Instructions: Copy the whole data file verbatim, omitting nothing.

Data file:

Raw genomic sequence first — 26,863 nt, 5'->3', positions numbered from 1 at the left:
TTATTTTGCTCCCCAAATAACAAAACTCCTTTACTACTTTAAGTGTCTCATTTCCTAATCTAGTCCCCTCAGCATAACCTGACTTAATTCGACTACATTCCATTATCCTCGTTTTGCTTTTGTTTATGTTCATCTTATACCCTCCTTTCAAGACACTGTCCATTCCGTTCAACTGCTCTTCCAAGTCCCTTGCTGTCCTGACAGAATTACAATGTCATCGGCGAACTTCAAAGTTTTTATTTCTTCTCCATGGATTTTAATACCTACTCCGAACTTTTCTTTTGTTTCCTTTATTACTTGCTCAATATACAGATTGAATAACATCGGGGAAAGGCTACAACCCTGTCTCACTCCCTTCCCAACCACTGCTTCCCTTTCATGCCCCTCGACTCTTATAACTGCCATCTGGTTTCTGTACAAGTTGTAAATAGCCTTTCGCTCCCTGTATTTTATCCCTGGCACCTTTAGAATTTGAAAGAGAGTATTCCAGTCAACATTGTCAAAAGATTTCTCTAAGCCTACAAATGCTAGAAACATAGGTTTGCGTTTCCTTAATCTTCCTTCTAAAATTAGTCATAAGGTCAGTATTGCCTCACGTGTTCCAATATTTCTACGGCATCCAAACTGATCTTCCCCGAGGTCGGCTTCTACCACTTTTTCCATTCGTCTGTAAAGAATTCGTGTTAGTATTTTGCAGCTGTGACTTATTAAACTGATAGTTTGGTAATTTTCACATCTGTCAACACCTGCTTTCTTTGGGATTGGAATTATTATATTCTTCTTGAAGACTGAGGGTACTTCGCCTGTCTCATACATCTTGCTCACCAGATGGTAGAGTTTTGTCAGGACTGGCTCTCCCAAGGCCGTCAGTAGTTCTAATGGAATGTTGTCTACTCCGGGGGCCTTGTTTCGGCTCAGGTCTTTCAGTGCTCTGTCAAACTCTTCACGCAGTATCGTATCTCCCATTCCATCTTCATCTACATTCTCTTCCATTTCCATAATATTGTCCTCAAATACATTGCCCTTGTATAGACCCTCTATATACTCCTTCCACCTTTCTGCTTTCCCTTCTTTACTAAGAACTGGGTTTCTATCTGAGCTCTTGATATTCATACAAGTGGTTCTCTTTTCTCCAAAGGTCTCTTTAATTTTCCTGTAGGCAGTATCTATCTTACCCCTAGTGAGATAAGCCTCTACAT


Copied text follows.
Raw genomic sequence first — 26,863 nt, 5'->3', positions numbered from 1 at the left:
TTATTTTGCTCCCCAAATAACAAAACTCCTTTACTACTTTAAGTGTCTCATTTCCTAATCTAGTCCCCTCAGCATAACCTGACTTAATTCGACTACATTCCATTATCCTCGTTTTGCTTTTGTTTATGTTCATCTTATACCCTCCTTTCAAGACACTGTCCATTCCGTTCAACTGCTCTTCCAAGTCCCTTGCTGTCCTGACAGAATTACAATGTCATCGGCGAACTTCAAAGTTTTTATTTCTTCTCCATGGATTTTAATACCTACTCCGAACTTTTCTTTTGTTTCCTTTATTACTTGCTCAATATACAGATTGAATAACATCGGGGAAAGGCTACAACCCTGTCTCACTCCCTTCCCAACCACTGCTTCCCTTTCATGCCCCTCGACTCTTATAACTGCCATCTGGTTTCTGTACAAGTTGTAAATAGCCTTTCGCTCCCTGTATTTTATCCCTGGCACCTTTAGAATTTGAAAGAGAGTATTCCAGTCAACATTGTCAAAAGATTTCTCTAAGCCTACAAATGCTAGAAACATAGGTTTGCGTTTCCTTAATCTTCCTTCTAAAATTAGTCATAAGGTCAGTATTGCCTCACGTGTTCCAATATTTCTACGGCATCCAAACTGATCTTCCCCGAGGTCGGCTTCTACCACTTTTTCCATTCGTCTGTAAAGAATTCGTGTTAGTATTTTGCAGCTGTGACTTATTAAACTGATAGTTTGGTAATTTTCACATCTGTCAACACCTGCTTTCTTTGGGATTGGAATTATTATATTCTTCTTGAAGACTGAGGGTACTTCGCCTGTCTCATACATCTTGCTCACCAGATGGTAGAGTTTTGTCAGGACTGGCTCTCCCAAGGCCGTCAGTAGTTCTAATGGAATGTTGTCTACTCCGGGGGCCTTGTTTCGGCTCAGGTCTTTCAGTGCTCTGTCAAACTCTTCACGCAGTATCGTATCTCCCATTCCATCTTCATCTACATTCTCTTCCATTTCCATAATATTGTCCTCAAATACATTGCCCTTGTATAGACCCTCTATATACTCCTTCCACCTTTCTGCTTTCCCTTCTTTACTAAGAACTGGGTTTCTATCTGAGCTCTTGATATTCATACAAGTGGTTCTCTTTTCTCCAAAGGTCTCTTTAATTTTCCTGTAGGCAGTATCTATCTTACCCCTAGTGAGATAAGCCTCTACAT